The Kennedy backlash begins

Smarting from the Supreme Court's death penalty decision, Gary Bauer warns the right that Anthony Kennedy is fixing to turn over the United States to foreigners -- including the French!

By Tim Grieve
Published March 2, 2005 7:15PM (EST)

We predicted yesterday that the right would react angrily to Anthony Kennedy's international-law-inspired about-face on the execution of juvenile killers.

Here we go.

In a letter to supporters last night, Gary Bauer railed against the "radicalism" that is "coming down" on Americans from the court. Singling out Kennedy, Bauer wrote: "My friends, don't miss what is happening here. Even if some agree that juveniles should not be eligible for the death penalty, that decision should be made by the people of the United States expressing our will through our elected officials. . . . Under no circumstances should laws passed by the British Parliament, the French National Assembly, the German Bundestag or the European Union be a factor in deciding what is a permissible decision by the American people in our own self-governance."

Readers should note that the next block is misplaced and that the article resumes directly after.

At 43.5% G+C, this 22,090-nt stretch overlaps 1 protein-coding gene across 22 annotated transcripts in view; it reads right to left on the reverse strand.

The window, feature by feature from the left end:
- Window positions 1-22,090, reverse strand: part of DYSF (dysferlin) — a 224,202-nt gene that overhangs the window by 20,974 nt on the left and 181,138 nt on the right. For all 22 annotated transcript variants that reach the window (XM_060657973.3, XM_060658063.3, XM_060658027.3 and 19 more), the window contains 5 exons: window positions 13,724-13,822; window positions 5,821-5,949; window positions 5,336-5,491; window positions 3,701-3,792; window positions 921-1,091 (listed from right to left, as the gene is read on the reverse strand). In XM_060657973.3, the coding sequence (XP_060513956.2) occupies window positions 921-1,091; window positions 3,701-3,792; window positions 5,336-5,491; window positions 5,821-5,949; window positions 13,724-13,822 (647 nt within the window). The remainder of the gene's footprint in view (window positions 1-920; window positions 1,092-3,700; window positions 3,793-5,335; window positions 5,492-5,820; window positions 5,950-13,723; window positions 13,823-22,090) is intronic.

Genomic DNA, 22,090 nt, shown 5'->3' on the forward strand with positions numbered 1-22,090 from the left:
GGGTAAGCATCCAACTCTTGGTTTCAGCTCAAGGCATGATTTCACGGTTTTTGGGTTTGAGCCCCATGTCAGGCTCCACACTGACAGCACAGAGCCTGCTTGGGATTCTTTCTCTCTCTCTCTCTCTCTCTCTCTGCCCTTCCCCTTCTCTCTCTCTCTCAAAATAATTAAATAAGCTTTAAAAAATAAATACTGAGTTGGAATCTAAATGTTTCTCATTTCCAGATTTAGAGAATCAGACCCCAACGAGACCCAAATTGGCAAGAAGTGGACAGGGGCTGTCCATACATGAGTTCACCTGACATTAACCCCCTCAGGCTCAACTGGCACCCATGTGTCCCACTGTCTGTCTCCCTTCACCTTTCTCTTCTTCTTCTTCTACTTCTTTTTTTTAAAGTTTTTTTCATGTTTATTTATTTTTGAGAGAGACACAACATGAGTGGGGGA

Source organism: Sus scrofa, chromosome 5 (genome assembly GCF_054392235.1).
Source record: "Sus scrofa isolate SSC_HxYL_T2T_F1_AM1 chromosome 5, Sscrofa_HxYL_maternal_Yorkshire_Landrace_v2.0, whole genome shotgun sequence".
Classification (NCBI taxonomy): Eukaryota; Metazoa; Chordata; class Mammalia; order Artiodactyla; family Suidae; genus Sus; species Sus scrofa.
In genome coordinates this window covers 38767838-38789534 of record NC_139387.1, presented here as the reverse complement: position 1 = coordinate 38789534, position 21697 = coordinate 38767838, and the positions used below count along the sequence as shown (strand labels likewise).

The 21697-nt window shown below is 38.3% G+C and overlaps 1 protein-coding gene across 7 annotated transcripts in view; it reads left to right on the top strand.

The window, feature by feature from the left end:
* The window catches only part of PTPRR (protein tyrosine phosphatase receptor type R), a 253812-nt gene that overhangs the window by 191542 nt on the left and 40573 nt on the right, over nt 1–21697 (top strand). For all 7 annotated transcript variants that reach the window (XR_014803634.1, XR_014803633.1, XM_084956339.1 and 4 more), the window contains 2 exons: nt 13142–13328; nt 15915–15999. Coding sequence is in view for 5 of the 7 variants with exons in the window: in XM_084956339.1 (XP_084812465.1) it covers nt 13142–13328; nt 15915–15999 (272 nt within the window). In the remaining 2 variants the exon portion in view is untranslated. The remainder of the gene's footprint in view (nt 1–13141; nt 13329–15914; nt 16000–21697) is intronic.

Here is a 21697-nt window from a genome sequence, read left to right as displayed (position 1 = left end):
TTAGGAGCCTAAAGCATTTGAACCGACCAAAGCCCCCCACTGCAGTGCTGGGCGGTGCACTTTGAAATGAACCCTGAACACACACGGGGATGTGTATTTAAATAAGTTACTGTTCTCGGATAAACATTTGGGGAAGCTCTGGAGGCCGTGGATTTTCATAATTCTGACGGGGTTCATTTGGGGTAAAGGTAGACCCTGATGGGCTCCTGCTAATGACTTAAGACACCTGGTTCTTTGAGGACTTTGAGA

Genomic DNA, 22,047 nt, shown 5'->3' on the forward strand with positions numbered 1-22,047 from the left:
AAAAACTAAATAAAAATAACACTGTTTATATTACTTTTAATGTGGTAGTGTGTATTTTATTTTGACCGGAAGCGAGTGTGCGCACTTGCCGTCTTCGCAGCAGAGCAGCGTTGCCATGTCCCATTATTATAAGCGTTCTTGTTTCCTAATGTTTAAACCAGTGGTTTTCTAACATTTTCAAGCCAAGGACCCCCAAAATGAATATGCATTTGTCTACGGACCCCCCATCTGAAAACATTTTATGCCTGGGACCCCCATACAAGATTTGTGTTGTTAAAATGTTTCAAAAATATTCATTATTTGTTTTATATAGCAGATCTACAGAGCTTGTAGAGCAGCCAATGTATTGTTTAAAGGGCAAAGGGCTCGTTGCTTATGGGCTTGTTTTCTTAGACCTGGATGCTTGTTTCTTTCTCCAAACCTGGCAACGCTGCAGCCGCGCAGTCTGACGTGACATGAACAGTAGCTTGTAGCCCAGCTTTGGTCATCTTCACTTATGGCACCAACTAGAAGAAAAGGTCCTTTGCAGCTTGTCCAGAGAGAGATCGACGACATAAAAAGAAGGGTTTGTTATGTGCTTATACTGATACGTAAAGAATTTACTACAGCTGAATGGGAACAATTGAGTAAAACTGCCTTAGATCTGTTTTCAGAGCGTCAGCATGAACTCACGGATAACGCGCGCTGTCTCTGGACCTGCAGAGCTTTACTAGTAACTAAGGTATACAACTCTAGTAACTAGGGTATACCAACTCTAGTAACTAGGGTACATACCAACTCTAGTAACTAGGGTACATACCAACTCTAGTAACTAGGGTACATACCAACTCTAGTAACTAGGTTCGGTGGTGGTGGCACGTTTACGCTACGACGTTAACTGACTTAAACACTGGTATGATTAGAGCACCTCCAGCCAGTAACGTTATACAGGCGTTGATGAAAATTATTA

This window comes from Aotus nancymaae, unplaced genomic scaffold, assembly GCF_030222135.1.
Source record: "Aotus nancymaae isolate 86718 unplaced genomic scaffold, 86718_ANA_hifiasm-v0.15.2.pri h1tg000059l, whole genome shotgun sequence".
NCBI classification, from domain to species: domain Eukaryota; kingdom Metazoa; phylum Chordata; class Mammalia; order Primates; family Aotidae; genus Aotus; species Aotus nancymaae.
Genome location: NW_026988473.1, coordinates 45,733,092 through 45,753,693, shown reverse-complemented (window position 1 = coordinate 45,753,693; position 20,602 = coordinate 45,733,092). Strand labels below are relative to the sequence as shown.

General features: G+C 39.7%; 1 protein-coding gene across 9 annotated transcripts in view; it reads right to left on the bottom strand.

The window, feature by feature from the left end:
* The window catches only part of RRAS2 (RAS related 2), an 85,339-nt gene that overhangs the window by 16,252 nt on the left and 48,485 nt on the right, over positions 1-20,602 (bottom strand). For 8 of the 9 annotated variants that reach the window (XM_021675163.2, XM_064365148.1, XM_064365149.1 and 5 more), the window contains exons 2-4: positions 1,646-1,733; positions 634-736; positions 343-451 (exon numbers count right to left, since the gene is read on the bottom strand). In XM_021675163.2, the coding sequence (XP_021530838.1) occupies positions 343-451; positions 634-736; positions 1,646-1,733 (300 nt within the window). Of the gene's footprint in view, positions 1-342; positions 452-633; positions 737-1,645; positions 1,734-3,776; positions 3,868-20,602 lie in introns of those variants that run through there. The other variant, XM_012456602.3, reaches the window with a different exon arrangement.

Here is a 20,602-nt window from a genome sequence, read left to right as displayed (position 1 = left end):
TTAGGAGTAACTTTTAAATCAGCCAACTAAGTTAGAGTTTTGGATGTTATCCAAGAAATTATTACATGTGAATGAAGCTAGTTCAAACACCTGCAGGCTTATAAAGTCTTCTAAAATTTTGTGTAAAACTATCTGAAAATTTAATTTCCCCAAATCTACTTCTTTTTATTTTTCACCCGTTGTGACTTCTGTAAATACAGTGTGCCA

Bauer said the "only solution is a major change in who sits on the courts," and -- apparently forgetting for a moment that Kennedy was appointed by a Republican -- he called for the White House to ram its judicial nominees through the Senate despite the procedural roadblocks Democrats might raise. "While we are nobly trying to expand liberty in the Middle East," Bauer says, "inattention to these judicial outrages is in danger of undermining liberty here."

Tim Grieve

Tim Grieve is a senior writer and the author of Salon's War Room blog.

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